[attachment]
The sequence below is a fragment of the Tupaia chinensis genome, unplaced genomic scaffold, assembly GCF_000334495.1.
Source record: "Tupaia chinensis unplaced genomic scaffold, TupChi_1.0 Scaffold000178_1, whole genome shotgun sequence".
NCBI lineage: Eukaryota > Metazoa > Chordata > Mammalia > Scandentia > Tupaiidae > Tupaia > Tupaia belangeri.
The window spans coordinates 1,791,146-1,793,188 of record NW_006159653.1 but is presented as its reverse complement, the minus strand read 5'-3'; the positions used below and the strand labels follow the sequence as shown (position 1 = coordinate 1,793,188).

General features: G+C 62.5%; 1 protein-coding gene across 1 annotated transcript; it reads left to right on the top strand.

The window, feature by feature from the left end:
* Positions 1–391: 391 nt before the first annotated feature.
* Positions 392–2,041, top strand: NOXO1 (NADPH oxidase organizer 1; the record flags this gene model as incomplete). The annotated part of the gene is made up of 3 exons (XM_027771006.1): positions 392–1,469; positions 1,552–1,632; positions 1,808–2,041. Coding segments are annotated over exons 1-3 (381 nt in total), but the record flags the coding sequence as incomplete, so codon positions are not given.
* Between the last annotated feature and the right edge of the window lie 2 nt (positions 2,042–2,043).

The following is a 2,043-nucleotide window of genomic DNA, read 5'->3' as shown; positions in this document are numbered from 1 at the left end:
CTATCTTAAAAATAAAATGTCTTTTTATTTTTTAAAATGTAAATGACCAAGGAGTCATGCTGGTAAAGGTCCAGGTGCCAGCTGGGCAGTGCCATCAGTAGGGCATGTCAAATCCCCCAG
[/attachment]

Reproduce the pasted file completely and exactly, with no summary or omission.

The sequence below is a fragment of the Tupaia chinensis genome, unplaced genomic scaffold, assembly GCF_000334495.1.
Source record: "Tupaia chinensis unplaced genomic scaffold, TupChi_1.0 Scaffold000178_1, whole genome shotgun sequence".
NCBI lineage: Eukaryota > Metazoa > Chordata > Mammalia > Scandentia > Tupaiidae > Tupaia > Tupaia belangeri.
The window spans coordinates 1,791,146-1,793,188 of record NW_006159653.1 but is presented as its reverse complement, the minus strand read 5'-3'; the positions used below and the strand labels follow the sequence as shown (position 1 = coordinate 1,793,188).

General features: G+C 62.5%; 1 protein-coding gene across 1 annotated transcript; it reads left to right on the top strand.

The window, feature by feature from the left end:
* Positions 1–391: 391 nt before the first annotated feature.
* Positions 392–2,041, top strand: NOXO1 (NADPH oxidase organizer 1; the record flags this gene model as incomplete). The annotated part of the gene is made up of 3 exons (XM_027771006.1): positions 392–1,469; positions 1,552–1,632; positions 1,808–2,041. Coding segments are annotated over exons 1-3 (381 nt in total), but the record flags the coding sequence as incomplete, so codon positions are not given.
* Between the last annotated feature and the right edge of the window lie 2 nt (positions 2,042–2,043).

The following is a 2,043-nucleotide window of genomic DNA, read 5'->3' as shown; positions in this document are numbered from 1 at the left end:
CTATCTTAAAAATAAAATGTCTTTTTATTTTTTAAAATGTAAATGACCAAGGAGTCATGCTGGTAAAGGTCCAGGTGCCAGCTGGGCAGTGCCATCAGTAGGGCATGTCAAATCCCCCAG